In the 1970s, several government agencies became interested in the environmental and political benefits of electric vehicles, with the idea that EVs could reduce emissions and wean us off foreign oil at the same time. Around that time, the U.S. Postal service bought hundreds of electric vehicles from AMC, and Congress passed the Electric and Hybrid Vehicle Research Development and Demonstration Act in pursuit of better batteries and electric motors.

But years before the Arab Oil Embargo, General Motors was experimenting with the battery-powered Chevrolet Electrovair. The company made two versions of the vehicle, with an electric range of up to 80 miles, but never brought the vehicles to market. Over the next 30 years, GM experimented with the 512 Series, the Electrovette, and other prototypes -- but it wasn't until 1996 that it introduced the infamous EV1.

EV1 cars. Source: Plug in America (Creative Commons license).

The car was leased to customers on a three-year term, and the second-generation vehicles had a 125-mile range. It was built primarily to meet a California zero-emissions mandate, but when state regulations were changed, GM let customer leases expire and killed off the vehicle in 2003. The EV1 cost GM a total of $1 billion in the end.

A hopeful return
Even with the electric vehicle's difficult past, it's not hard to imagine its future is on the mend. This year Tesla's all-electric Model S received a score of 99 out of 100 from Consumer Reports, was named Automobile Magazine's 2013 Automobile of the Year, and is the 2013 Motor Trend Car of the Year. The company just made it through its second profitable quarter -- a major feat for a young electric-car company -- and its stock has surged 370% since the beginning of the year. Tesla now has a valuation of $20 billion -- almost half of General Motors' market cap.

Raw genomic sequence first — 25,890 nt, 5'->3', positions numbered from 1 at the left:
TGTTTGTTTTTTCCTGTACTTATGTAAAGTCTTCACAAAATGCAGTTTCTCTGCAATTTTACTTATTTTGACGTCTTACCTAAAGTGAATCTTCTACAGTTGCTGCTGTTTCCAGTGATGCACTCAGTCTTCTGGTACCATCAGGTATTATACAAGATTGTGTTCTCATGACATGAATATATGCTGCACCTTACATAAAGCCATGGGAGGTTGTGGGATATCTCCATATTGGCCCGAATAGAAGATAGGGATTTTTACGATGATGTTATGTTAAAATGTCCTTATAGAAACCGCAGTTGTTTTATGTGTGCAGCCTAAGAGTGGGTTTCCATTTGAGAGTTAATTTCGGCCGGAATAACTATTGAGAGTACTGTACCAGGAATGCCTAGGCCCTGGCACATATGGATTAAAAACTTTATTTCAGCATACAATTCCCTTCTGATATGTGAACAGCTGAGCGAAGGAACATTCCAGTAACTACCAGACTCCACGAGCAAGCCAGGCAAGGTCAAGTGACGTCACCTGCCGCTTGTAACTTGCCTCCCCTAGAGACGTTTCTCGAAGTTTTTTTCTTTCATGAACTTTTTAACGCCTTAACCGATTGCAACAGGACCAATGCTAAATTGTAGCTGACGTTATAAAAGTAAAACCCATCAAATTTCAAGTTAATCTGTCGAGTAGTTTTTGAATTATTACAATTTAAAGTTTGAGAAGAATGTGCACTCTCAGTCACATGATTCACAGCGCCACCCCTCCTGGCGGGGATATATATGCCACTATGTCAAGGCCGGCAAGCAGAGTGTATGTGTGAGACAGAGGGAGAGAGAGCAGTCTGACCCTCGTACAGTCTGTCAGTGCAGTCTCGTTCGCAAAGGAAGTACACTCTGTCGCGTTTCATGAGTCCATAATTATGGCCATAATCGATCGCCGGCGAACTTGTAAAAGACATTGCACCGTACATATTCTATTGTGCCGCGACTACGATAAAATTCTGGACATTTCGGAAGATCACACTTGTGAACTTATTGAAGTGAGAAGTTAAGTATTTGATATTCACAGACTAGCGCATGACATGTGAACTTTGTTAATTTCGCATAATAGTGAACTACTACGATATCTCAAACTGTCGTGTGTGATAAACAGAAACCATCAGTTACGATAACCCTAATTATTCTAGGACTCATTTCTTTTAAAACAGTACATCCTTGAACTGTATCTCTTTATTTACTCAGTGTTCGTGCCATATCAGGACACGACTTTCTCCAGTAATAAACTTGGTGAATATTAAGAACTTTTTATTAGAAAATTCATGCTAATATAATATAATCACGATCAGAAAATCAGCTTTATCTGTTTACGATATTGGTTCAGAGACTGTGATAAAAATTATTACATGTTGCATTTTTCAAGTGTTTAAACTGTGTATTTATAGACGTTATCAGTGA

Tesla Model S. Source: Tesla.

Though Tesla is projected to sell 21,000 Model S vehicles this year, it's just a fraction compared with Ford's sales of 1.5 million in the U.S. already this year. But the vehicle sales comparisons aren't completely fair -- with Tesla being a much smaller and newer company -- as well as selling just one vehicle in its lineup right now.